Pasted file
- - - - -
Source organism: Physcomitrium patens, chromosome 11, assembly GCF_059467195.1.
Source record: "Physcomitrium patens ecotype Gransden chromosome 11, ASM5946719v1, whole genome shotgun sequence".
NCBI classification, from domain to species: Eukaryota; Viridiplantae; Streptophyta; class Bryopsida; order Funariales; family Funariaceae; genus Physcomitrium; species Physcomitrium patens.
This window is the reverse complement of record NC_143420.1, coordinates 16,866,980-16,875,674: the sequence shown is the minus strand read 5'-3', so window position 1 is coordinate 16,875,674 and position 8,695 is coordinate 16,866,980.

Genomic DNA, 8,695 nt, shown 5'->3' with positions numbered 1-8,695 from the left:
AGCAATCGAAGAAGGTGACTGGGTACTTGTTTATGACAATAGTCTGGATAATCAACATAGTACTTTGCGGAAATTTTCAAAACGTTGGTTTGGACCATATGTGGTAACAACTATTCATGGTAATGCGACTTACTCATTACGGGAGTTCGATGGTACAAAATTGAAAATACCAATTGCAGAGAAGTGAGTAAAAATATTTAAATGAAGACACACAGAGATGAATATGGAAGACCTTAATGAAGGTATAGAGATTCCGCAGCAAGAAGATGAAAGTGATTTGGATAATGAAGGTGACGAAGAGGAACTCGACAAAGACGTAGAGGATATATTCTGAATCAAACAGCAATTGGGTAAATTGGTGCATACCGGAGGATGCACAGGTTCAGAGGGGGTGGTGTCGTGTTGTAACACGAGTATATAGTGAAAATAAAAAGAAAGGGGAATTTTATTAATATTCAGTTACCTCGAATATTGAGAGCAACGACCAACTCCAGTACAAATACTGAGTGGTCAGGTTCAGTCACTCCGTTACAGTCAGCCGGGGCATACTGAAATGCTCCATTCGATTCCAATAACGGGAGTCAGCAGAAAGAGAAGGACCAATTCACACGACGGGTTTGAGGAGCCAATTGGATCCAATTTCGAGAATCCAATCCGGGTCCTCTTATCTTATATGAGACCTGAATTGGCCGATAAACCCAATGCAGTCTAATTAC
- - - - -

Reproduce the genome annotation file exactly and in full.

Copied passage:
Source organism: Physcomitrium patens, chromosome 11, assembly GCF_059467195.1.
Source record: "Physcomitrium patens ecotype Gransden chromosome 11, ASM5946719v1, whole genome shotgun sequence".
NCBI classification, from domain to species: Eukaryota; Viridiplantae; Streptophyta; class Bryopsida; order Funariales; family Funariaceae; genus Physcomitrium; species Physcomitrium patens.
This window is the reverse complement of record NC_143420.1, coordinates 16,866,980-16,875,674: the sequence shown is the minus strand read 5'-3', so window position 1 is coordinate 16,875,674 and position 8,695 is coordinate 16,866,980.

Genomic DNA, 8,695 nt, shown 5'->3' with positions numbered 1-8,695 from the left:
AGCAATCGAAGAAGGTGACTGGGTACTTGTTTATGACAATAGTCTGGATAATCAACATAGTACTTTGCGGAAATTTTCAAAACGTTGGTTTGGACCATATGTGGTAACAACTATTCATGGTAATGCGACTTACTCATTACGGGAGTTCGATGGTACAAAATTGAAAATACCAATTGCAGAGAAGTGAGTAAAAATATTTAAATGAAGACACACAGAGATGAATATGGAAGACCTTAATGAAGGTATAGAGATTCCGCAGCAAGAAGATGAAAGTGATTTGGATAATGAAGGTGACGAAGAGGAACTCGACAAAGACGTAGAGGATATATTCTGAATCAAACAGCAATTGGGTAAATTGGTGCATACCGGAGGATGCACAGGTTCAGAGGGGGTGGTGTCGTGTTGTAACACGAGTATATAGTGAAAATAAAAAGAAAGGGGAATTTTATTAATATTCAGTTACCTCGAATATTGAGAGCAACGACCAACTCCAGTACAAATACTGAGTGGTCAGGTTCAGTCACTCCGTTACAGTCAGCCGGGGCATACTGAAATGCTCCATTCGATTCCAATAACGGGAGTCAGCAGAAAGAGAAGGACCAATTCACACGACGGGTTTGAGGAGCCAATTGGATCCAATTTCGAGAATCCAATCCGGGTCCTCTTATCTTATATGAGACCTGAATTGGCCGATAAACCCAATGCAGTCTAATTAC